Some girls can’t walk; others wear braces or need canes and walkers. The girls all know that they are not like “the others.”  They already know that they will never run, jump, or walk without assistance. But their mobility limitations have not extinguished their dreams of wearing a pink tutu and fluttering across the stage. 

Ms. Ferrara heard those wistful dreams and came to a decision. There had to be a way to help these resilient, resolute girls fulfill their deepest, most wistful desire. “I just want them to feel the sheer joy of moving and to be proud of themselves,” Ms. Ferrara said. She assigned each girl an assistant to help them move their bodies and take their positions. “The girls stood in a line onstage, supported by their assistants behind them, lifting and turning them to the music.”  Who were these teen assistants? Angels, no doubt.

Some of our children will cure diseases. Or write a great novel. Or defend an innocent person. Or help people plan exciting events. Or fix a broken bone. Or build a beautiful building. We depend on them to move our awkward civilization forward with good works, generosity, and Jewish values planted deeply in their hearts.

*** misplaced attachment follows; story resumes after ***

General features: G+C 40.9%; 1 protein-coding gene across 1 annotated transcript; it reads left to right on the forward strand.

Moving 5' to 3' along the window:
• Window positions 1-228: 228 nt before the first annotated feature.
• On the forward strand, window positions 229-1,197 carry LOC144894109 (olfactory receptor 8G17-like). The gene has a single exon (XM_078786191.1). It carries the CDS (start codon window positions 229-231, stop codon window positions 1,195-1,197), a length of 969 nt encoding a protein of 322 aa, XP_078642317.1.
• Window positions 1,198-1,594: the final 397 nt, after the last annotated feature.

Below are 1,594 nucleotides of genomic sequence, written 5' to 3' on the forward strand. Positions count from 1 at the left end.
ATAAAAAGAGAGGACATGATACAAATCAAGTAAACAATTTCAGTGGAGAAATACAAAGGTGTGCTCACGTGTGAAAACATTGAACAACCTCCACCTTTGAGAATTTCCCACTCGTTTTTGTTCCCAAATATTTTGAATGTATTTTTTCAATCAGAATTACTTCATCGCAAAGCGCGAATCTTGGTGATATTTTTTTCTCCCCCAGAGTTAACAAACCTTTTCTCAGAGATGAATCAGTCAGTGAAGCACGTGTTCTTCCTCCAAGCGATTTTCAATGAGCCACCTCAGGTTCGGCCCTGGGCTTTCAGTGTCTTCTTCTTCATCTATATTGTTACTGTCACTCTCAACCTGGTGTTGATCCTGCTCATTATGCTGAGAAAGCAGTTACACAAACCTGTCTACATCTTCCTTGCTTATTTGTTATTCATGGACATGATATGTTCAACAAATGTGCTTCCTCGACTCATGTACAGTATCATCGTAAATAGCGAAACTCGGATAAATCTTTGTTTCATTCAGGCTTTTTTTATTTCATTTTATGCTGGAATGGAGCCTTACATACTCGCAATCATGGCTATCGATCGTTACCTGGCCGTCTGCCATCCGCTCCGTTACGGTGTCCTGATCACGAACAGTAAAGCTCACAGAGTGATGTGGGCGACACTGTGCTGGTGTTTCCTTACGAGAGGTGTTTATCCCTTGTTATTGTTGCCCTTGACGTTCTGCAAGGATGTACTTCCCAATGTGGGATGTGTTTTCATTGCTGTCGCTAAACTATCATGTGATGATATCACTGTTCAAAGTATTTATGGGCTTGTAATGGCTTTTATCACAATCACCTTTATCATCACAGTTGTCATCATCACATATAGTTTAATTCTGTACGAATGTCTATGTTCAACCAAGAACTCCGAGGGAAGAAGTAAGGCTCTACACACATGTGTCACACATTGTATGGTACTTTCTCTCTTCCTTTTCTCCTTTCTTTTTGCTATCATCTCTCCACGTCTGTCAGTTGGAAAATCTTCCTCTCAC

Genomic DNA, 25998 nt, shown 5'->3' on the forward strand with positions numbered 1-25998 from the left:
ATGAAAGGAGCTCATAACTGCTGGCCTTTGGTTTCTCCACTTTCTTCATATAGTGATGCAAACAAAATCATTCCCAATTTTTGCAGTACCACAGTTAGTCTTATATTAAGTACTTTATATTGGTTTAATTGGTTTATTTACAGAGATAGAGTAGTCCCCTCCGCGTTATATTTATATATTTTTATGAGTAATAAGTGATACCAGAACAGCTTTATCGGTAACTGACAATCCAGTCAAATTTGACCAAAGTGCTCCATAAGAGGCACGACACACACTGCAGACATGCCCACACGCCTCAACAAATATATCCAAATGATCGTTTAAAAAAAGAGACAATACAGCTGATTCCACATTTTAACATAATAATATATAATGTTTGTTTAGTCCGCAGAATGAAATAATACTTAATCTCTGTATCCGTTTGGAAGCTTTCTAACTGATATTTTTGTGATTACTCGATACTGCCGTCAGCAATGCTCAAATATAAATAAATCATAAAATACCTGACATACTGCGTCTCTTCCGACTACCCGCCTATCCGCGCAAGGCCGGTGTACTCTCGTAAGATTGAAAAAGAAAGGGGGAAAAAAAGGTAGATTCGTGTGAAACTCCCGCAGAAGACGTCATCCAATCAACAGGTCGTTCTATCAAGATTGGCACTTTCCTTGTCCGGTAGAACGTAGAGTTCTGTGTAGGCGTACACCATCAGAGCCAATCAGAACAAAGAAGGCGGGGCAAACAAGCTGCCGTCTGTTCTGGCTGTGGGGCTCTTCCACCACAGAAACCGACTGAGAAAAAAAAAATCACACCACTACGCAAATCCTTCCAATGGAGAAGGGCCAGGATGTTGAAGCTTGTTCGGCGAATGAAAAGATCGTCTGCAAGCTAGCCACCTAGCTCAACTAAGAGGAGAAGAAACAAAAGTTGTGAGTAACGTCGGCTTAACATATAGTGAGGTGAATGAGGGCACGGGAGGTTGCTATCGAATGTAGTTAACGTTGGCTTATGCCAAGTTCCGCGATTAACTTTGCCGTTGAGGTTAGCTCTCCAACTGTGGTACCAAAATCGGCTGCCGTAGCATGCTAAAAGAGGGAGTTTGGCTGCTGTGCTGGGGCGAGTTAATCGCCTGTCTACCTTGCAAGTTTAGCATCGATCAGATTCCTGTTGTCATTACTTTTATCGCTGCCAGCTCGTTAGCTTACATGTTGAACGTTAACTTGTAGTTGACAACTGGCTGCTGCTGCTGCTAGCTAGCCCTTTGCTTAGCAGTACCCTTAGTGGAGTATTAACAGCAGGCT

And some of our children will, with difficulty, get by. They will file folders. Or serve French fries. Or bag groceries. And we, their parents, grandparents, relatives, friends, or neighbors, will pray for them. A lot. For the littlest things like kindness and mercy. And we pray that a woman like Joann Ferrara might appear in their lives – and thus, in our lives, granting us blessing, shedding God’s sweet love with her holy acts of understanding and grace. Now that’s a bedtime story worth reading. Every night.

Shabbat Shalom.


Liberty and Justice